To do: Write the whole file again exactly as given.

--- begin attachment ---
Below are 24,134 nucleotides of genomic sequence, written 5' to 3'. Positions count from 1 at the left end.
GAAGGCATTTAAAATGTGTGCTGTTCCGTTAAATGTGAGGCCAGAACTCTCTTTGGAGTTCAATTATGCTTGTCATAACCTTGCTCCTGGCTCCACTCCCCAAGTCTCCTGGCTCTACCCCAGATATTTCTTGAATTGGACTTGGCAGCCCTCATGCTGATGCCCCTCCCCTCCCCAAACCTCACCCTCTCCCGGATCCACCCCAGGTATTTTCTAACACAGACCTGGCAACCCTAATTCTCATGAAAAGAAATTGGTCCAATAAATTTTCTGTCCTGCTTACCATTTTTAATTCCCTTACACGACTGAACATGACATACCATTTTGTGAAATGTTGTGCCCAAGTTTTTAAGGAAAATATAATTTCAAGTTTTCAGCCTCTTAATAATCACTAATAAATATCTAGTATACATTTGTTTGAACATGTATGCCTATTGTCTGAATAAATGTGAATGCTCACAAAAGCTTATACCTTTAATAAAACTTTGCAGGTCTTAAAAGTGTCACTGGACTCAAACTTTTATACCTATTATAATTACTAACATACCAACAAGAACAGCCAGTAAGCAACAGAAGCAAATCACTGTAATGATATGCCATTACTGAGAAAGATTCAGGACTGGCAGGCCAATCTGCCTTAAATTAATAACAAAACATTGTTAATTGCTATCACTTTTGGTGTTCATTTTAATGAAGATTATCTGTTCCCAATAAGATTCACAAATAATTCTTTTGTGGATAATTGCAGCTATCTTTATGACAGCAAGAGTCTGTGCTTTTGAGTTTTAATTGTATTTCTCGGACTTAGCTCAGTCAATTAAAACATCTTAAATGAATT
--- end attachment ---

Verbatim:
Below are 24,134 nucleotides of genomic sequence, written 5' to 3'. Positions count from 1 at the left end.
GAAGGCATTTAAAATGTGTGCTGTTCCGTTAAATGTGAGGCCAGAACTCTCTTTGGAGTTCAATTATGCTTGTCATAACCTTGCTCCTGGCTCCACTCCCCAAGTCTCCTGGCTCTACCCCAGATATTTCTTGAATTGGACTTGGCAGCCCTCATGCTGATGCCCCTCCCCTCCCCAAACCTCACCCTCTCCCGGATCCACCCCAGGTATTTTCTAACACAGACCTGGCAACCCTAATTCTCATGAAAAGAAATTGGTCCAATAAATTTTCTGTCCTGCTTACCATTTTTAATTCCCTTACACGACTGAACATGACATACCATTTTGTGAAATGTTGTGCCCAAGTTTTTAAGGAAAATATAATTTCAAGTTTTCAGCCTCTTAATAATCACTAATAAATATCTAGTATACATTTGTTTGAACATGTATGCCTATTGTCTGAATAAATGTGAATGCTCACAAAAGCTTATACCTTTAATAAAACTTTGCAGGTCTTAAAAGTGTCACTGGACTCAAACTTTTATACCTATTATAATTACTAACATACCAACAAGAACAGCCAGTAAGCAACAGAAGCAAATCACTGTAATGATATGCCATTACTGAGAAAGATTCAGGACTGGCAGGCCAATCTGCCTTAAATTAATAACAAAACATTGTTAATTGCTATCACTTTTGGTGTTCATTTTAATGAAGATTATCTGTTCCCAATAAGATTCACAAATAATTCTTTTGTGGATAATTGCAGCTATCTTTATGACAGCAAGAGTCTGTGCTTTTGAGTTTTAATTGTATTTCTCGGACTTAGCTCAGTCAATTAAAACATCTTAAATGAATT